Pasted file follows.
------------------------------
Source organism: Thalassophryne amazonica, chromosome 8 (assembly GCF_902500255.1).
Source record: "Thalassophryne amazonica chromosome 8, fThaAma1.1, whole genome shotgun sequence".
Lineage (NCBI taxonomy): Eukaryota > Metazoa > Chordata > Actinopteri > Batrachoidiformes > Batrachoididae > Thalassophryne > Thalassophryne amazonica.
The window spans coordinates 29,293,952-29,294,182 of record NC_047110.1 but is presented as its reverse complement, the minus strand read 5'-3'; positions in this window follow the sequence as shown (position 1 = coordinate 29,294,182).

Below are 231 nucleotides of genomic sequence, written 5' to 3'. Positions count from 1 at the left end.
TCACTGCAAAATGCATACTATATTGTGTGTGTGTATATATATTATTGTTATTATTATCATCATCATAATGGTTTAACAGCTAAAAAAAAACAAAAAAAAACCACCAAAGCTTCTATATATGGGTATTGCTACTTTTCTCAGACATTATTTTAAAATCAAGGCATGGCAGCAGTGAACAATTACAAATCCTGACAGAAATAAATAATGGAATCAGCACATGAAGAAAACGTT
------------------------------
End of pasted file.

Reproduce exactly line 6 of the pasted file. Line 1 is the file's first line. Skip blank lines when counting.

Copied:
TCACTGCAAAATGCATACTATATTGTGTGTGTGTATATATATTATTGTTATTATTATCATCATCATAATGGTTTAACAGCTAAAAAAAAACAAAAAAAAACCACCAAAGCTTCTATATATGGGTATTGCTACTTTTCTCAGACATTATTTTAAAATCAAGGCATGGCAGCAGTGAACAATTACAAATCCTGACAGAAATAAATAATGGAATCAGCACATGAAGAAAACGTT